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Old 07-17-2012, 11:47 AM   #1
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Panel Question concerning 3 pole breaker


Less of a question and more of a discussion because I'm trying to figure out more about a 3 pole breaker, and all of its uses:

This is my friends electrical panel. Does any of this seem unusual to y'all?

I haven't seen any three pole breakers before. I think I recall him telling me it connects to a subpanel with three busbars, where he runs A/C from it - it doesn't sound right to me.

What are some possible uses of a three pole?

Also, is it bad to have gaps in between breakers? Should breakers be added and labeled spares?

Is there anything else different about this panel?
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Old 07-17-2012, 11:49 AM   #2
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Panel Question concerning 3 pole breaker


It appears he might have a three phase high leg service. This seems to have been common in some parts of the country for resi HVAC.

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Old 07-17-2012, 01:29 PM   #3
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Panel Question concerning 3 pole breaker


The OP do have three phase delta system in there.

The other issue you will run into with three phase panels that genrally they don't use the tandem breakers at all.

And the other thing I will add if you have straight 240 volts load that is not a issue but if anything do required 120 volts along the 240 volts you have to advoid the wild leg aka B phase otherwise the wild leg voltage is 208 Line to netural so just be aware with that.

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Old 07-18-2012, 09:47 AM   #4
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Panel Question concerning 3 pole breaker


Thank y'all for the help.

Is this true:
1. So the three cables at the top running into the main breaker: 2 are 120V the other is the neutral.
2. Then you have a seperate cable coming in straight to a third busbar which also carries 120V, which is different than a typical residential dwelling.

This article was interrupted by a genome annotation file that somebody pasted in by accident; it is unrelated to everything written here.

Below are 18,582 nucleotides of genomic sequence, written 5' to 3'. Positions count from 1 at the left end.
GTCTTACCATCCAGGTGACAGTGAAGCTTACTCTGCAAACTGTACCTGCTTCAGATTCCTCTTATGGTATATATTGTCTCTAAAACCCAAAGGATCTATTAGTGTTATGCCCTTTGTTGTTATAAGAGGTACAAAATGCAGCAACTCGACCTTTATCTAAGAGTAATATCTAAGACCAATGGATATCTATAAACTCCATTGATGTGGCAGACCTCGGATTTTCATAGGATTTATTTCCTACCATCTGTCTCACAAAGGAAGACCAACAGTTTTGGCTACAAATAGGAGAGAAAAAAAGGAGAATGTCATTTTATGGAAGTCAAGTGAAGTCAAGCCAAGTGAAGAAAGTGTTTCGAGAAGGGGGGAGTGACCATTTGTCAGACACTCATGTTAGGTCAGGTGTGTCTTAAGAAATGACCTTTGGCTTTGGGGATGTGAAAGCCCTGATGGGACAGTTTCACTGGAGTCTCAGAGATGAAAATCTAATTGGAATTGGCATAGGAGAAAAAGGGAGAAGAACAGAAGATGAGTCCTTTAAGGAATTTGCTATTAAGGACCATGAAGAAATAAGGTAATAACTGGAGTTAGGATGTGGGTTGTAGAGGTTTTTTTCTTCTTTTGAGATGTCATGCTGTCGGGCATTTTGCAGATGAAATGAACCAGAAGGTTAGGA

3. The sine waves of all 3 phases are staggard to allow maximum voltage of what? 480V?




Question: A typical residential panel has two busbars each carrying 120volts that are staggard to allow a max of 240V?
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Old 07-18-2012, 03:46 PM   #5
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Panel Question concerning 3 pole breaker


Quote:
Originally Posted by Shinerbalk View Post
Thank y'all for the help.

Is this true:
1. So the three cables at the top running into the main breaker: 2 are 120V the other is the neutral.
2. Then you have a seperate cable coming in straight to a third busbar which also carries 120V, which is different than a typical residential dwelling.
3. The sine waves of all 3 phases are staggard to allow maximum voltage of what? 480V?

Question: A typical residential panel has two busbars each carrying 120volts that are staggard to allow a max of 240V?
No, that is mostly either incorrect or dangerously oversimplified if you need a thorough understanding to work on the system. Unless you know otherwise, connect 120 and 240V single phase loads to the two phases that read 120V to neutral. Only three phase loads should be connected to the phase that is 208 to neutral.

You see 240V L-L between any of the three phases and this can be done in some cases. Those cases are (1) if you know that you do not have an open delta transformer supply from the power company and (2) if the 240V loads are balanced. The transformer design is not for unbalanced loads across the high leg.

From the user end, I prefer to look at my open delta system as two power supplies. One is a like a typical residential single (split) phase system. You use only three three of the feeds for that, two legs and neutral. The other is used only for three phase.
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Old 07-18-2012, 10:13 PM   #6
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Panel Question concerning 3 pole breaker


Quote:
Originally Posted by Shinerbalk View Post
Thank y'all for the help.

Is this true:
1. So the three cables at the top running into the main breaker: 2 are 120V the other is the neutral.
2. Then you have a seperate cable coming in straight to a third busbar which also carries 120V, which is different than a typical residential dwelling.
3. The sine waves of all 3 phases are staggard to allow maximum voltage of what? 480V?

Question: A typical residential panel has two busbars each carrying 120volts that are staggard to allow a max of 240V?